I’VE BEEN THINKING OF THE WORD “GLEAN” LATELY. I was reminded in a recent sermon about the book of Ruth and how she went into Boaz’s fields to glean what was left after the harvest. The leftovers. She asked if she could follow behind the harvesters and pick up what fell to the ground. That got me thinking how we use that word glean in conversation. As in, you can glean something from talking to someone, or hearing a lecture… The etymology of the word comes from the 14th century, originally meaning to gather reaped corn. Reaping is the act of cutting grain(e.g.) for harvest. That got me to wondering then, when we glean something are we receiving the leftovers provided us, or are we picking and choosing that which we want to take? Is gleaning active or passive?
Ruth’s mother-in-law, Naomi, was down on her luck right about then. Ruth was determined to help her, dead husband and all. Back then (oh, and for centuries thereafter) no man in a woman’s life meant no money in a woman’s life. So Ruth was taking what she could glean from the field so that she and Naomi would have something to eat. Well, it turns out that she was in the field of Boaz, a man related to Naomi on her also dead husband’s side. Boaz meets her in the field and — in caretaking fashion circa Biblical times — tells the other workers to keep their hands off her and to let her work in the field as long as she wants. Ruth wonders why the man is being so generous and he says he heard tell of her good deeds as a daughter-in-law.
Well things get even better after snack time wherein Boaz tells the other workers to actually leave some stalks of wheat out of their bundles so that Ruth can take those home, too. (Like when we give our cats a full spoonful of tuna salad instead of just letting them lick our finger, I guess). One Bible commentary reads, “According to the Mosaic law, when the Israelites harvested crops from their fields, they were to leave some plants at the edges and some of the gleanings, the bits of grain that the harvesters would drop or otherwise miss as they went through the fields. The purpose for this legislation was so that the poor and the sojourners traveling through the land could eat from what was left in the fields (Lev. 19:9–10).” So what was gleaned was charity; folks were even gleaning the gleanings sometimes.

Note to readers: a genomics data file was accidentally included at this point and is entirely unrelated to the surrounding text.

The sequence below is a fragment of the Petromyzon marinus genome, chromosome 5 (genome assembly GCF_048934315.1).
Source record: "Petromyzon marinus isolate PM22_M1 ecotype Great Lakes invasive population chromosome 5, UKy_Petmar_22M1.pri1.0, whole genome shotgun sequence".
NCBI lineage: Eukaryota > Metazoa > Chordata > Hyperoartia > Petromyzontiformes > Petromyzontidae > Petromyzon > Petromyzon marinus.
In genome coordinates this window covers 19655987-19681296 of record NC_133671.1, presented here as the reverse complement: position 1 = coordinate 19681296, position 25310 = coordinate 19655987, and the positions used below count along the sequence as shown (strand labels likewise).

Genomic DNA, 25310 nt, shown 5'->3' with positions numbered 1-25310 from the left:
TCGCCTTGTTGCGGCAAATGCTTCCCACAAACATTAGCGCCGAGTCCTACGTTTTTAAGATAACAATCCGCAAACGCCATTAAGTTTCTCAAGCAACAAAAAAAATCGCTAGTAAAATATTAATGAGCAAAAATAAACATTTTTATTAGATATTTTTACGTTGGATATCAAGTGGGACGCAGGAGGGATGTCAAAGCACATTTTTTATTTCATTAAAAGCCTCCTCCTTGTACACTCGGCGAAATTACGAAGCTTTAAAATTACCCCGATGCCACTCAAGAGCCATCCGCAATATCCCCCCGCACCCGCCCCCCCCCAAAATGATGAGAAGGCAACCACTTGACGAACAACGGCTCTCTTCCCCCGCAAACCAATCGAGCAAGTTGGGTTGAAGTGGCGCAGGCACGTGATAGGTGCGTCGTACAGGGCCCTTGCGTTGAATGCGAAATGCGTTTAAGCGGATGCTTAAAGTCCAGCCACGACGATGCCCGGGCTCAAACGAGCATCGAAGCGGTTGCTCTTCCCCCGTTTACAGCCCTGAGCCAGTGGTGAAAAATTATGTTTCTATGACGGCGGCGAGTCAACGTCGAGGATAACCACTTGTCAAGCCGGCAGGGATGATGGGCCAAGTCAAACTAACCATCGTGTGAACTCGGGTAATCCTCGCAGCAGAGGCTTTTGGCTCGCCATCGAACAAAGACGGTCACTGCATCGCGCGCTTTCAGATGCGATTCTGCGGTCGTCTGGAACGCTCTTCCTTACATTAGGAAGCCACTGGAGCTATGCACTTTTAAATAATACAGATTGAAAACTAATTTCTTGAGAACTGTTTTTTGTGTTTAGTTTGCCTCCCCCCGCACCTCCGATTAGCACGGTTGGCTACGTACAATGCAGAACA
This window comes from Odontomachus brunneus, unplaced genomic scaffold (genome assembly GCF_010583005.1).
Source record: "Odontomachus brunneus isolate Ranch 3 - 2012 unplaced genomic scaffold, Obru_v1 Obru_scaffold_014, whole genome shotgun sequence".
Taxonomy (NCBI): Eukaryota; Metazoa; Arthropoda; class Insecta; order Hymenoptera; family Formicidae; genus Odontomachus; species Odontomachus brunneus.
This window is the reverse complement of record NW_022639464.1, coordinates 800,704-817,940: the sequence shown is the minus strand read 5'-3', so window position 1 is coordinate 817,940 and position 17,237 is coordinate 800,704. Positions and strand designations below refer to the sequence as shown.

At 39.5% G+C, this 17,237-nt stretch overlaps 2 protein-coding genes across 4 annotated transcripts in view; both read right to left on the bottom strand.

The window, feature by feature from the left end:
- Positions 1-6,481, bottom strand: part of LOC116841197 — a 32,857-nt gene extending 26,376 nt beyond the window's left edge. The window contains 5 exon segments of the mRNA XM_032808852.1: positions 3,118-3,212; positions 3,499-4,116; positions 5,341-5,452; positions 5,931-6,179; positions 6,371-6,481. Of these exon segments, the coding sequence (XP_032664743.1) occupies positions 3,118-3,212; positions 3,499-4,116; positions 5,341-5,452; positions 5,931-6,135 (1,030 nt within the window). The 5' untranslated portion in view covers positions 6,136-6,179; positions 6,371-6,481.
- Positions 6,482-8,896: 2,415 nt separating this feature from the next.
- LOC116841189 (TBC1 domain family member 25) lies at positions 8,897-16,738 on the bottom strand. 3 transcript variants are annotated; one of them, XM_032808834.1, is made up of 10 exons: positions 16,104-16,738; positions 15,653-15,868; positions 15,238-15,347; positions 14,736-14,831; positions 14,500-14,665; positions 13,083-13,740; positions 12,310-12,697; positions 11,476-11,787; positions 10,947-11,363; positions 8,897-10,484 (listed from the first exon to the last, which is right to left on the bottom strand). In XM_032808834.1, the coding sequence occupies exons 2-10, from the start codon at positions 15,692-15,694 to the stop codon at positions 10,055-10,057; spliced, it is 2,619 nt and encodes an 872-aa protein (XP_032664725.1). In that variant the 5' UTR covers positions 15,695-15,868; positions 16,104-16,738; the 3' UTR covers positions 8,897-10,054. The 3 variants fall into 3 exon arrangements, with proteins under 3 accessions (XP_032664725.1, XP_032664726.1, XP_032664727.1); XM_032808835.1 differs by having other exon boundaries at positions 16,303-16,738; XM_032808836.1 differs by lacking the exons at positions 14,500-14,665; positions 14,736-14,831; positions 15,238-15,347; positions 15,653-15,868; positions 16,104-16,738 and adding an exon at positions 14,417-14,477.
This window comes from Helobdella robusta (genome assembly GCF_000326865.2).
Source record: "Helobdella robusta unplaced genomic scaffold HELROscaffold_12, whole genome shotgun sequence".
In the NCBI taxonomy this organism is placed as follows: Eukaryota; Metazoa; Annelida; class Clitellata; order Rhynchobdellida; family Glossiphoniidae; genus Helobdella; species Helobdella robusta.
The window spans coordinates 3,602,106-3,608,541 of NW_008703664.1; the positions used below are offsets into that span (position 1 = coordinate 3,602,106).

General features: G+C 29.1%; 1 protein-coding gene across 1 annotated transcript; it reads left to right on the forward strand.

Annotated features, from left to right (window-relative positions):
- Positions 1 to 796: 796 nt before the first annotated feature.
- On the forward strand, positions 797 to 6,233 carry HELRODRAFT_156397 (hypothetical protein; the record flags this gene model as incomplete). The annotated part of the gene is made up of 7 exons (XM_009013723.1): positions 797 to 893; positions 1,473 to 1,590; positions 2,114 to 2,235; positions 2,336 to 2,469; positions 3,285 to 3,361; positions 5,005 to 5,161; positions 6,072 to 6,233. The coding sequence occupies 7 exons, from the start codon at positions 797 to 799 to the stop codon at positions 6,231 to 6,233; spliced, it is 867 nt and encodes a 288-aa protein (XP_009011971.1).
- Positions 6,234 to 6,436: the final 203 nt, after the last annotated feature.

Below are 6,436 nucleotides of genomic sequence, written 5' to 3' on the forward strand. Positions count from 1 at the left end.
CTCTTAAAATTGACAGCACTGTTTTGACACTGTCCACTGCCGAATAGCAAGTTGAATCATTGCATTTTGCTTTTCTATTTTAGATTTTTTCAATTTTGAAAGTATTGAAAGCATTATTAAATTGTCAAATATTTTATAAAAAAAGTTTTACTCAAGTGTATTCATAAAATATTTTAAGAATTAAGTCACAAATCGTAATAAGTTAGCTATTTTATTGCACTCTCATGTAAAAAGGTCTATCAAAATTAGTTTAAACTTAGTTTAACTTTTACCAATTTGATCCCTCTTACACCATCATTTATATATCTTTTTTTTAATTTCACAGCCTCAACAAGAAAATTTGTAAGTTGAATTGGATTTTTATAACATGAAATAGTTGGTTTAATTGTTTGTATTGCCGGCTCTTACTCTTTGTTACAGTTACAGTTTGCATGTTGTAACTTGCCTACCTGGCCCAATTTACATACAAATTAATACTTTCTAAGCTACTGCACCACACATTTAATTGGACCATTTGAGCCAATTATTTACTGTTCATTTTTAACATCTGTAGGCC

I learned, in researching this word, that many different companies are named Glean. There is an electronic note-taking platform, a “work assistant” for finding info on your own company, a “self-service data visualization” company, and a collection of artisanal bath and body products. (Quotes in this case mean I don’t have the foggiest idea what those things actually are). So, clearly a lot of us are taking major poetic license with this word. What I also gleaned is that the majority of people see gleaning as an act of picking through fields of stuff — information, apps, toiletries — and collecting what is needed in the given moment. So that got me to thinking how when I read a book or an article or such, am I simply collecting what is needed in the moment? Like, consider the way we might watch a film one time and get a particular message or feeling from it, and then return to that field of creativity on a different occasion only to gather a whole different armful of thoughts.
So then it seems that what might be important about gleaning is what it is we do with the stuff we have gathered. Whether we were meant to have it through someone else’s doing, or we just stumbled upon the stuff and took it for our own, how will we make the most of that which we have gleaned? Ruth, for one, “threshed the barley she had gathered, and it amounted to about an ephah” (Ruth 2:17). In other words, she brought a bunch of food home to her mother-in-law. Do we share our food for thought with others, even if it might seem insignificant at the time? Are we actually just a bunch of gleaners going through our days, collecting things only in the way that we can and then sharing our bounty with others? Teachers, authors, scientists… I mean it’s basically what I just did here. I picked through the fields of my mind — and the internet — then threshed all those thoughts and offered them up on this page. Not sure if it even amounts to a bushel (ephah), but just in case you might be hungry for some freshly gleaned thoughts, here you are.